How The Punic War Underminded Roman Liberty
( Originally Published Early 1900's )
We must note here, in a brief section, a change in the military system of Rome, after the Second Punic War, that was of enormous importance in her later development. Up to that period the Roman armies had been levies of free citizens. Fighting power and voting power were closely connected; the public assembly by centuries followed the paraphernalia of a military mobilization, and marched, headed by the Equestrian centuries, to the Campus Martins. The system was very like that of the Boers before the last war in South Africa. The ordinary Roman citizen, like the ordinary Boer, was a farmer; at the summons of his country he went "on commando." The Boers were, indeed, in many respects, the last survivors of Aryanism. They fought extraordinarily well, but at the back of their minds was an anxious desire to go back to their farms. For prolonged operations, such as a siege of Veii, the Romans reinforced and relieved their troops in relays; the Boers did much the same at the siege of Ladysmith.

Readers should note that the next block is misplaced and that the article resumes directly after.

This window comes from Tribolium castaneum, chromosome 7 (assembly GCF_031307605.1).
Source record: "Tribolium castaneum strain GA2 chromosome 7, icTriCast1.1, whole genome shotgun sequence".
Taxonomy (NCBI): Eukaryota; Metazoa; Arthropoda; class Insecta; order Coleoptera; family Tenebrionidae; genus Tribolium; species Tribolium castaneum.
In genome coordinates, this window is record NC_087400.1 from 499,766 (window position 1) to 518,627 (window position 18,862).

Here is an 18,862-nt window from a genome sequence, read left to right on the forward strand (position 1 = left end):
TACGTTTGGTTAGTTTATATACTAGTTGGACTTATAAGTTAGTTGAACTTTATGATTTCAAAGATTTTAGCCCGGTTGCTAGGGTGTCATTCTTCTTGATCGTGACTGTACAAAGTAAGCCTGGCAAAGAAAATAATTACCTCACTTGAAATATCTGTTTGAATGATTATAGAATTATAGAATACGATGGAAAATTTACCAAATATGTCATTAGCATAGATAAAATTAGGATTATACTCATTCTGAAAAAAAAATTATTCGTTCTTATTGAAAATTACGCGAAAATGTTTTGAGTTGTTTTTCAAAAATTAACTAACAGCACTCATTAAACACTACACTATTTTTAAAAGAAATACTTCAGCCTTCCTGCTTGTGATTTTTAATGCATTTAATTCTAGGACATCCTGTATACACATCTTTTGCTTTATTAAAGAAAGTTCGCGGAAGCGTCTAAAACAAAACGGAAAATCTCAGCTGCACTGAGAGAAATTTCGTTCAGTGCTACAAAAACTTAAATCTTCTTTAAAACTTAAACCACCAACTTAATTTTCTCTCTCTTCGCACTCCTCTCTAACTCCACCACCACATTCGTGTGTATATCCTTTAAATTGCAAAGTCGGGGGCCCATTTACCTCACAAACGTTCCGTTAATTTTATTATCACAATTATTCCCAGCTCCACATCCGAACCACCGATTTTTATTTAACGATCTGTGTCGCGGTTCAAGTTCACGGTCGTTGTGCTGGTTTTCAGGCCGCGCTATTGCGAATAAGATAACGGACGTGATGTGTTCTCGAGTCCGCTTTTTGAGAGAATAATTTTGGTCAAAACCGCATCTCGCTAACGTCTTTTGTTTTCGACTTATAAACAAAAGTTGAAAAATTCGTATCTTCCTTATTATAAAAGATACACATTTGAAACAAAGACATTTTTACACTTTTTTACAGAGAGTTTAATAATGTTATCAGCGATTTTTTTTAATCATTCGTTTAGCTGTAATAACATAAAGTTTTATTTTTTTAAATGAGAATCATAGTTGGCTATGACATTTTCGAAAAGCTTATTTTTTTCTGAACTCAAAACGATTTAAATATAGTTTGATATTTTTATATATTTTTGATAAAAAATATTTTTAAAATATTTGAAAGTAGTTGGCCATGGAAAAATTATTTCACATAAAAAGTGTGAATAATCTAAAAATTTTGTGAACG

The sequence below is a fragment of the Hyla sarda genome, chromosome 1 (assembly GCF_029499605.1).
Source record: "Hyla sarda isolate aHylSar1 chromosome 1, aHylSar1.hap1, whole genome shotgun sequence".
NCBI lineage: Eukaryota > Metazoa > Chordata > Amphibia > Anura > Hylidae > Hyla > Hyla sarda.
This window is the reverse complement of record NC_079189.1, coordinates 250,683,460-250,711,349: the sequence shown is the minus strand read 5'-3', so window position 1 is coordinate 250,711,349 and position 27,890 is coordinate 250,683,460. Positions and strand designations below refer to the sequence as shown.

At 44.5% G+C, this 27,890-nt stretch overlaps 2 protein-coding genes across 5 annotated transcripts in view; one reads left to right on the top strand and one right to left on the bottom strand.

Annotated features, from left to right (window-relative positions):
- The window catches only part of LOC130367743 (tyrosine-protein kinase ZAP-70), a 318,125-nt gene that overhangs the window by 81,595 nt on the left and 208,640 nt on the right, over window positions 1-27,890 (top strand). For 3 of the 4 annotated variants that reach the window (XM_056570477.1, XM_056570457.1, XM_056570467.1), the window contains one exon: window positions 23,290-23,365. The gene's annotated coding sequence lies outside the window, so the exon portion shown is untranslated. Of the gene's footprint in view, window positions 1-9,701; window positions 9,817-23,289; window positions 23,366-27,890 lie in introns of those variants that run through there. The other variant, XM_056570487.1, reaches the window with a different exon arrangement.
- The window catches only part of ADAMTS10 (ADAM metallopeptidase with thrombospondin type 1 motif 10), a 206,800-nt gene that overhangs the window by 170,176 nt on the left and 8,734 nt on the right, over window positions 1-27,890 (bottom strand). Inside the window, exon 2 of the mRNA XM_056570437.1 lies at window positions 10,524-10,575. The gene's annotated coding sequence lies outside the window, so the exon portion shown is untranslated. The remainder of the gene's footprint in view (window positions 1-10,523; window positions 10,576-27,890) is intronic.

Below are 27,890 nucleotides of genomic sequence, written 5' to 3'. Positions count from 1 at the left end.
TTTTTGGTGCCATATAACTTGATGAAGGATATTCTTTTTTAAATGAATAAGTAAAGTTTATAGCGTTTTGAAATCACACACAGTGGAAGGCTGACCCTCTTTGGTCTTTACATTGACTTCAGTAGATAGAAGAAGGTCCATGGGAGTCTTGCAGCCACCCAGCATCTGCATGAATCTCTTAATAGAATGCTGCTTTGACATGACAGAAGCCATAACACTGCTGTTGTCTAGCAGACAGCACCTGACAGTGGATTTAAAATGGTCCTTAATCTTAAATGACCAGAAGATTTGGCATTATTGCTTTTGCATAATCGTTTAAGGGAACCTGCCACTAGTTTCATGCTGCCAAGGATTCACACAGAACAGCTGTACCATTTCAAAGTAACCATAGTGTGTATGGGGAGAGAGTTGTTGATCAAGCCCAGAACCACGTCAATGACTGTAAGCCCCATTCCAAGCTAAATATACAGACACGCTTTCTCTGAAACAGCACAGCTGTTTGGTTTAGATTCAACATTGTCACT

The necessity for subjugating Spain after the Second Punic War involved a need for armies of a different type. Spain was too far off for periodic reliefs, and the war demanded a more thorough training than was possible with these on and off soldiers. Accordingly men were enlisted for longer terms and paid. So the paid soldiers first appeared in Roman affairs. And to pay was added booty. Cato distributed silver treasure among his command in Spain ; and it is also on record that he attacked Scipio Africanus for distributing booty among his troops in Sicily. The introduction of military pay led on to a professional army, and this, a century later, to the disarmament of the ordinary Roman citizen, who was now drifting in an impoverished state into Rome and the larger towns. The great wars had been won, the foundations of the Empire had been well and truly laid by the embattled farmers of Rome before 200 B. C. In the process the embattled farmers of Rome had already largely disappeared. The change that began after the Second Punic War was completed towards the close of the century in the reorganization of the army by Marius, as we will tell in its place. After his time we shall begin to write of "the army," and then of "the legions," and we shall find we are dealing with a new kind of army altogether, no longer held together in the solidarity of a common citizenship. As that tie fails, the legions discover another in esprit de corps, in their common differences from and their common interest against the general community. They begin to develop a warmer interest in their personal leaders, who secure them pay and plunder. Before the Punic Wars it was the tendency of ambitious men in Rome to court the plebeians ; after that time they began to court the legions.